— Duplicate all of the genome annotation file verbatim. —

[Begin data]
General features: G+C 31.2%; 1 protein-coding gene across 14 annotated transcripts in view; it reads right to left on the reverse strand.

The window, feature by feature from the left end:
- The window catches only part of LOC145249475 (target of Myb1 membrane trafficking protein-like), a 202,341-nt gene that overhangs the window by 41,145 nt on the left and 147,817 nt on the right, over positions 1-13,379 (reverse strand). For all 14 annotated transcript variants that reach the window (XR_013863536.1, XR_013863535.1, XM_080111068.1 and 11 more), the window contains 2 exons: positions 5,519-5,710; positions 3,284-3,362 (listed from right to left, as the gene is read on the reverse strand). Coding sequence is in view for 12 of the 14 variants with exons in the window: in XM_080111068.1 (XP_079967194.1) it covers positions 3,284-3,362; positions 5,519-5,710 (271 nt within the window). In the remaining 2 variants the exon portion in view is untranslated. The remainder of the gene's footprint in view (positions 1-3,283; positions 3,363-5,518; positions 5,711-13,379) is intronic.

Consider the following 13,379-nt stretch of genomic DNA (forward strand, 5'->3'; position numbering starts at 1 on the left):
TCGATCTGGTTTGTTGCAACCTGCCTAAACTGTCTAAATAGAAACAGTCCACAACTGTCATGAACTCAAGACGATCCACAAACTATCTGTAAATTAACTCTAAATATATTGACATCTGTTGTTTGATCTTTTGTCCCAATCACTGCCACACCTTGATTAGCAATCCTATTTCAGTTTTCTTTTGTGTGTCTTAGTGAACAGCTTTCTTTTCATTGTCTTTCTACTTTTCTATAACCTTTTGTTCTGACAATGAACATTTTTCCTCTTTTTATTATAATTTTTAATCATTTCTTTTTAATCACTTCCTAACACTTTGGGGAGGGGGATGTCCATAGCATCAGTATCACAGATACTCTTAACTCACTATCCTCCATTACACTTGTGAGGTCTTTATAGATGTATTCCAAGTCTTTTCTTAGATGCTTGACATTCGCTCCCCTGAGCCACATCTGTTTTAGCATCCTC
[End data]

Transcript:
General features: G+C 31.2%; 1 protein-coding gene across 14 annotated transcripts in view; it reads right to left on the reverse strand.

The window, feature by feature from the left end:
- The window catches only part of LOC145249475 (target of Myb1 membrane trafficking protein-like), a 202,341-nt gene that overhangs the window by 41,145 nt on the left and 147,817 nt on the right, over positions 1-13,379 (reverse strand). For all 14 annotated transcript variants that reach the window (XR_013863536.1, XR_013863535.1, XM_080111068.1 and 11 more), the window contains 2 exons: positions 5,519-5,710; positions 3,284-3,362 (listed from right to left, as the gene is read on the reverse strand). Coding sequence is in view for 12 of the 14 variants with exons in the window: in XM_080111068.1 (XP_079967194.1) it covers positions 3,284-3,362; positions 5,519-5,710 (271 nt within the window). In the remaining 2 variants the exon portion in view is untranslated. The remainder of the gene's footprint in view (positions 1-3,283; positions 3,363-5,518; positions 5,711-13,379) is intronic.

Consider the following 13,379-nt stretch of genomic DNA (forward strand, 5'->3'; position numbering starts at 1 on the left):
TCGATCTGGTTTGTTGCAACCTGCCTAAACTGTCTAAATAGAAACAGTCCACAACTGTCATGAACTCAAGACGATCCACAAACTATCTGTAAATTAACTCTAAATATATTGACATCTGTTGTTTGATCTTTTGTCCCAATCACTGCCACACCTTGATTAGCAATCCTATTTCAGTTTTCTTTTGTGTGTCTTAGTGAACAGCTTTCTTTTCATTGTCTTTCTACTTTTCTATAACCTTTTGTTCTGACAATGAACATTTTTCCTCTTTTTATTATAATTTTTAATCATTTCTTTTTAATCACTTCCTAACACTTTGGGGAGGGGGATGTCCATAGCATCAGTATCACAGATACTCTTAACTCACTATCCTCCATTACACTTGTGAGGTCTTTATAGATGTATTCCAAGTCTTTTCTTAGATGCTTGACATTCGCTCCCCTGAGCCACATCTGTTTTAGCATCCTC